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Why Haven't Terrorists Used Weapons of Mass Destruction Yet?

By Jim Garamone
American Forces Press Service

WASHINGTON, Oct. 18, 2002 – U.S. leaders know that terrorists know how to use some weapons of mass destruction but they haven't. Why is that?

Steven Younger, director of the Defense Threat Reduction Agency, posed the rhetorical question to his audience at the Fletcher Conference here Oct. 16.

"Psychologists say terrorists like to see explosions and they like to see immediate gratification," Younger said. Another reason terrorists haven't used chemical, biological or radiological weapons, he said, is that they are concerned about alienating friends.

"It could be that there are some lines beyond which even they would not go for fear of alienating the rest of the Islamic world, upon which they depend on for various types of support," he said.

It could be the United States and the coalition against global terrorism has so broken up the cells that they cannot communicate and launch these attacks.

He said after talking with hundreds of people he has come around to this chilling possibility: "They just haven't gotten around to it yet."

Younger's agency is working to lessen the threat to military personnel and to the homeland. He said nuclear weapons are the greatest danger militarily. On the civil side, he noted, his agency's biggest problems are biological and chemical weapons.

He agrees with strategists who say terrorists and rogue states must challenge the United States asymmetrically because no country on Earth could stand up to the U.S. military in a conventional manner.

A nuclear weapon is the biggest threat to the U.S. military because it is a "civilization-shattering" matter that service members cannot defend against. "Once a nuclear weapon has been detonated, nature takes its course," he said.

U.S. service members have the equipment and training needed to operate in chemical and biological environments. He said it would not easy, but American service members could drive on in these environments. The homeland is far less prepared, though, so chemical and biological threats are a greater concern on the domestic front, Younger said.

Biological agents have drawbacks for terrorists, but they could be used to attack the U.S. homeland. He said smallpox is a possibility, but it is not easy to get or to make.

"It's not as easy to make or disseminate as another biological weapon I worry about more: anthrax," Younger said. Whoever sent anthrax spores through the mail last year attacked the United States, he said.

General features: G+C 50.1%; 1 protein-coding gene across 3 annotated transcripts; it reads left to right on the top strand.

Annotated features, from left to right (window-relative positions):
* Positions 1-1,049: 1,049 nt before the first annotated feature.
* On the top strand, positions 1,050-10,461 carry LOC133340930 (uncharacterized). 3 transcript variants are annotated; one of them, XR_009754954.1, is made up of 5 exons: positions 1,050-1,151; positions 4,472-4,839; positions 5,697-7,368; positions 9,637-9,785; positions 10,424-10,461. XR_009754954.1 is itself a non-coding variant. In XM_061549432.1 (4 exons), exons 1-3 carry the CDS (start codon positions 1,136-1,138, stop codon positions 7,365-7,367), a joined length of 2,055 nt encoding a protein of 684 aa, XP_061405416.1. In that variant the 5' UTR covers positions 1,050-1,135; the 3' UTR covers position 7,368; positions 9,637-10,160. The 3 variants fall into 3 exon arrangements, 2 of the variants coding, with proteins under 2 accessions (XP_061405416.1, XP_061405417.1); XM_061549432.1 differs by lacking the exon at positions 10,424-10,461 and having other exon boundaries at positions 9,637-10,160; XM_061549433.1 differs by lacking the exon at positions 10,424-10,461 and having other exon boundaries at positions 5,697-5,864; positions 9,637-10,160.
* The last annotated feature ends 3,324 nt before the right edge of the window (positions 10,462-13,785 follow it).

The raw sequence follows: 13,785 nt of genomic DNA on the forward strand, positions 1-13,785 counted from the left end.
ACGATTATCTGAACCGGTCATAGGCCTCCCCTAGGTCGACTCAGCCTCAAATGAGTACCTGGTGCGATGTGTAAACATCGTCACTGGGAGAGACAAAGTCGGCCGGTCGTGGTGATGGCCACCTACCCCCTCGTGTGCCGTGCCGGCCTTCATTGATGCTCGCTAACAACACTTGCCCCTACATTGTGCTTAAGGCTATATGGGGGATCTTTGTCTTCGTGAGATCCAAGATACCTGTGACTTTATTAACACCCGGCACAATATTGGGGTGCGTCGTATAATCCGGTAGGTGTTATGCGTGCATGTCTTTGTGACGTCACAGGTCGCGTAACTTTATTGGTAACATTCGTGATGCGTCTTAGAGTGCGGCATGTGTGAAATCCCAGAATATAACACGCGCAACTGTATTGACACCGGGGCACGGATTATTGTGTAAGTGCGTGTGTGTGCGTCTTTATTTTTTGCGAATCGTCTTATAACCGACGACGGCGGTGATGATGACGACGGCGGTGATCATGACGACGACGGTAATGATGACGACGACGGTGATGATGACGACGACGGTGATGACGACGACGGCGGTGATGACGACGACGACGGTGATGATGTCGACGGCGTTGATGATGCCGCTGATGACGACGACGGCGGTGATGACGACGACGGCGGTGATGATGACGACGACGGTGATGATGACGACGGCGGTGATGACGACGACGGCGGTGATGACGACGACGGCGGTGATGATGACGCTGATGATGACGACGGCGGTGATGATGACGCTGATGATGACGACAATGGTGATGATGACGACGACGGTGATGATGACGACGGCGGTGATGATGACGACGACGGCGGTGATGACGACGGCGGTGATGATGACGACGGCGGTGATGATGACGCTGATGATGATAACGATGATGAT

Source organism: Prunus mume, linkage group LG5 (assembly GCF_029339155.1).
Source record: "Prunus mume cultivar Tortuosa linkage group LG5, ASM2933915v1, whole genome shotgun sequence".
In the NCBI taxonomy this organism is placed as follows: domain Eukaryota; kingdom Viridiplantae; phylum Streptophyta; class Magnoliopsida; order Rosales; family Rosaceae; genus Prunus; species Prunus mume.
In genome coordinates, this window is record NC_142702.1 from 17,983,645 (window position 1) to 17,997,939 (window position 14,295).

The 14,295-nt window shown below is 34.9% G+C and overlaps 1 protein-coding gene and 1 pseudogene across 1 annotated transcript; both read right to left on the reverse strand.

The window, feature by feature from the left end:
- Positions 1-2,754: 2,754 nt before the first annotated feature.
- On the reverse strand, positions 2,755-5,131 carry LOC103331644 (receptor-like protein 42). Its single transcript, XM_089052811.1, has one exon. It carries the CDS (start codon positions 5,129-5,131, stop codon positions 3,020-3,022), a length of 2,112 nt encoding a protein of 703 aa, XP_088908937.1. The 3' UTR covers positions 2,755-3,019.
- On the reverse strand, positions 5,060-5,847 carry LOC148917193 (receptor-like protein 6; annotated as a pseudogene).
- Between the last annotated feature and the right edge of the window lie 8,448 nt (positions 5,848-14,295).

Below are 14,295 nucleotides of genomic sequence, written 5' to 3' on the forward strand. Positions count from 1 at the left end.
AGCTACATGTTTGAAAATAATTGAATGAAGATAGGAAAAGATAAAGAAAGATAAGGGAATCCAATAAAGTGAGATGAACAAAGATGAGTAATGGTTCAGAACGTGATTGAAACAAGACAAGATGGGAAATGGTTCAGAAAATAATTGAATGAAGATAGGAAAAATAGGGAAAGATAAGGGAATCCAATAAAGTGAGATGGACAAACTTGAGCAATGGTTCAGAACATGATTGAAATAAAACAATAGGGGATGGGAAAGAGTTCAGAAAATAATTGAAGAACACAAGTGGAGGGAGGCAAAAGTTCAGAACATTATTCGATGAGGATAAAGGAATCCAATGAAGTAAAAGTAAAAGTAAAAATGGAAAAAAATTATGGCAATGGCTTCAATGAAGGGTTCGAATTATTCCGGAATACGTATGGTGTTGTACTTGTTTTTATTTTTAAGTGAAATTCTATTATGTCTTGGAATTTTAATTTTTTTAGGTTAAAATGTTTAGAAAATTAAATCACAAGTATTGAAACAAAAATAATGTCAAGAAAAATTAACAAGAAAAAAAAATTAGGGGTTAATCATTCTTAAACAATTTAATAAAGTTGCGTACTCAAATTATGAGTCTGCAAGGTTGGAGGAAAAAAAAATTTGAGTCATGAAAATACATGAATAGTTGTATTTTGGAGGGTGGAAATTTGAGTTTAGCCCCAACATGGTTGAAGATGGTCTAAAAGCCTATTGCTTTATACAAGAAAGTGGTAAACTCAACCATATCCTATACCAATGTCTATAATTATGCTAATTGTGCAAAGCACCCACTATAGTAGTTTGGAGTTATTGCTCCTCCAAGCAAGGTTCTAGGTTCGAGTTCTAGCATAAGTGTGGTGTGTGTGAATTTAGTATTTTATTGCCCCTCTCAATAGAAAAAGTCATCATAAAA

"I want to be clear about the use of the word 'attack,'" he continued. "This was not an 'outbreak' of anthrax. There are outbreaks of influenza and outbreaks of measles. This was an attack. Someone made an object and sent it with the intent to do harm to the recipients."

He said the material in the October 2001 anthrax attacks "was made as well as anthrax can be made on the planet today." And with some of the best minds on the planet working on the case, the United States still hasn't found who was responsible, he remarked.

But of even more concern domestically than biological weapons are the myriad poisonous chemicals transported and stored throughout the country, he said.

"The release of those chemicals into the environment could cause great damage," Younger noted. "Indeed, there could be hundreds of thousands of casualties by lunchtime today and there is very little we can do about it. Once these materials are released they spread, if not by wind then by simple diffusion. Unless you are a marathon runner, it is unlikely that you'll get away from them. They can be treated, but they are labor-intensive to treat. They worry me a lot.

"One can argue about whether the greater threat to America is biological or chemical, but we need to be as prepared as possible for both."

Younger also discussed radiological weapons, which he called "primarily weapons of terror." He explained that destruction is limited to the immediate area of the blast, and the effect of the radiation being distributed is relatively small unless very large quantities of radioactive materials were used. But terrorists would have trouble transporting and placing such a large weapon, he noted.

"It's not a lack of dedication on the terrorists' part. It's simply that the human body cannot sustain that level of radiation long enough to emplace a large quantity of radioactive material," he said.

The primary effects of a radiological weapon are terror and economic consequences. "You can imagine if you expose a large area to relatively low level of radioactive contamination, real estate values will plummet," he said. "Then how do you clean up a tree, or grass, or upholstery or a whole host of things we found in the exposure of the (Hart Senate) Office Building?"

Younger said the country needs to be aware of these risks, and all the agencies in the various levels of government involved need to exercise to prevent such attacks and contain the consequences of such attacks. "We need to work harder to make them work better together," he said.

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